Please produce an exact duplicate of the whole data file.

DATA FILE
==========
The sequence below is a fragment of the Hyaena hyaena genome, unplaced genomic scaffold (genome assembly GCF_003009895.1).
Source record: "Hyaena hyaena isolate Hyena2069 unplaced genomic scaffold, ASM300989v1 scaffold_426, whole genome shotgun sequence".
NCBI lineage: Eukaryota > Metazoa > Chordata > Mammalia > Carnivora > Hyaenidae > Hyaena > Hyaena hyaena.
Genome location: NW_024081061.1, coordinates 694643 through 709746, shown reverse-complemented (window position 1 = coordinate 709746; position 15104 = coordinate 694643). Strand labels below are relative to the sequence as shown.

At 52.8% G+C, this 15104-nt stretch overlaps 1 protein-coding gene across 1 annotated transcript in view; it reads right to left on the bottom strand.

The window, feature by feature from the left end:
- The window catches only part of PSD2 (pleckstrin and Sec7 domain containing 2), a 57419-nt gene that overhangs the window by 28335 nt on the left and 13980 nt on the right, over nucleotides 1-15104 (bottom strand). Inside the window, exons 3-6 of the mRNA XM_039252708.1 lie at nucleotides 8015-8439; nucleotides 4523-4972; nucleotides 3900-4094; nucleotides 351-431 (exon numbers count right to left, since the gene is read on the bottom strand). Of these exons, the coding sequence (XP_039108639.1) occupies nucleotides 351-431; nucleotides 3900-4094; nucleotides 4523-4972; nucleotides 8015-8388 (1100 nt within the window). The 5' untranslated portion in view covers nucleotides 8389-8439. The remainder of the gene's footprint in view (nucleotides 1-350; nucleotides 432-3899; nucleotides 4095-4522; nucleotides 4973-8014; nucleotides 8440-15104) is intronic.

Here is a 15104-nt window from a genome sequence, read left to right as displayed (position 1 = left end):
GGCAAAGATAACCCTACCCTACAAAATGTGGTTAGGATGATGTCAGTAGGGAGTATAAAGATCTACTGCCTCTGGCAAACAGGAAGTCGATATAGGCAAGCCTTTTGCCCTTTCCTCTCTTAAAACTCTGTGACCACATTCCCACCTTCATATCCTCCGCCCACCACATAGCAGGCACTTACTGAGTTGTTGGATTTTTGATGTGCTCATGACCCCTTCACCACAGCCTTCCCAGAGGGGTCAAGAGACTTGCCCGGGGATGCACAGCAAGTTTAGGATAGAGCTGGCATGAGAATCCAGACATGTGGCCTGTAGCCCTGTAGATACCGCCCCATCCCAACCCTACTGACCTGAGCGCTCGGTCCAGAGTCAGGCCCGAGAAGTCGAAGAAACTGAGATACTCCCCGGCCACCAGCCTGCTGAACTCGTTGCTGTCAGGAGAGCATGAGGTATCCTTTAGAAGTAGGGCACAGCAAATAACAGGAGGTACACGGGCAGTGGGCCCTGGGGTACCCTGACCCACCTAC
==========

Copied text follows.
The sequence below is a fragment of the Hyaena hyaena genome, unplaced genomic scaffold (genome assembly GCF_003009895.1).
Source record: "Hyaena hyaena isolate Hyena2069 unplaced genomic scaffold, ASM300989v1 scaffold_426, whole genome shotgun sequence".
NCBI lineage: Eukaryota > Metazoa > Chordata > Mammalia > Carnivora > Hyaenidae > Hyaena > Hyaena hyaena.
Genome location: NW_024081061.1, coordinates 694643 through 709746, shown reverse-complemented (window position 1 = coordinate 709746; position 15104 = coordinate 694643). Strand labels below are relative to the sequence as shown.

At 52.8% G+C, this 15104-nt stretch overlaps 1 protein-coding gene across 1 annotated transcript in view; it reads right to left on the bottom strand.

The window, feature by feature from the left end:
- The window catches only part of PSD2 (pleckstrin and Sec7 domain containing 2), a 57419-nt gene that overhangs the window by 28335 nt on the left and 13980 nt on the right, over nucleotides 1-15104 (bottom strand). Inside the window, exons 3-6 of the mRNA XM_039252708.1 lie at nucleotides 8015-8439; nucleotides 4523-4972; nucleotides 3900-4094; nucleotides 351-431 (exon numbers count right to left, since the gene is read on the bottom strand). Of these exons, the coding sequence (XP_039108639.1) occupies nucleotides 351-431; nucleotides 3900-4094; nucleotides 4523-4972; nucleotides 8015-8388 (1100 nt within the window). The 5' untranslated portion in view covers nucleotides 8389-8439. The remainder of the gene's footprint in view (nucleotides 1-350; nucleotides 432-3899; nucleotides 4095-4522; nucleotides 4973-8014; nucleotides 8440-15104) is intronic.

Here is a 15104-nt window from a genome sequence, read left to right as displayed (position 1 = left end):
GGCAAAGATAACCCTACCCTACAAAATGTGGTTAGGATGATGTCAGTAGGGAGTATAAAGATCTACTGCCTCTGGCAAACAGGAAGTCGATATAGGCAAGCCTTTTGCCCTTTCCTCTCTTAAAACTCTGTGACCACATTCCCACCTTCATATCCTCCGCCCACCACATAGCAGGCACTTACTGAGTTGTTGGATTTTTGATGTGCTCATGACCCCTTCACCACAGCCTTCCCAGAGGGGTCAAGAGACTTGCCCGGGGATGCACAGCAAGTTTAGGATAGAGCTGGCATGAGAATCCAGACATGTGGCCTGTAGCCCTGTAGATACCGCCCCATCCCAACCCTACTGACCTGAGCGCTCGGTCCAGAGTCAGGCCCGAGAAGTCGAAGAAACTGAGATACTCCCCGGCCACCAGCCTGCTGAACTCGTTGCTGTCAGGAGAGCATGAGGTATCCTTTAGAAGTAGGGCACAGCAAATAACAGGAGGTACACGGGCAGTGGGCCCTGGGGTACCCTGACCCACCTAC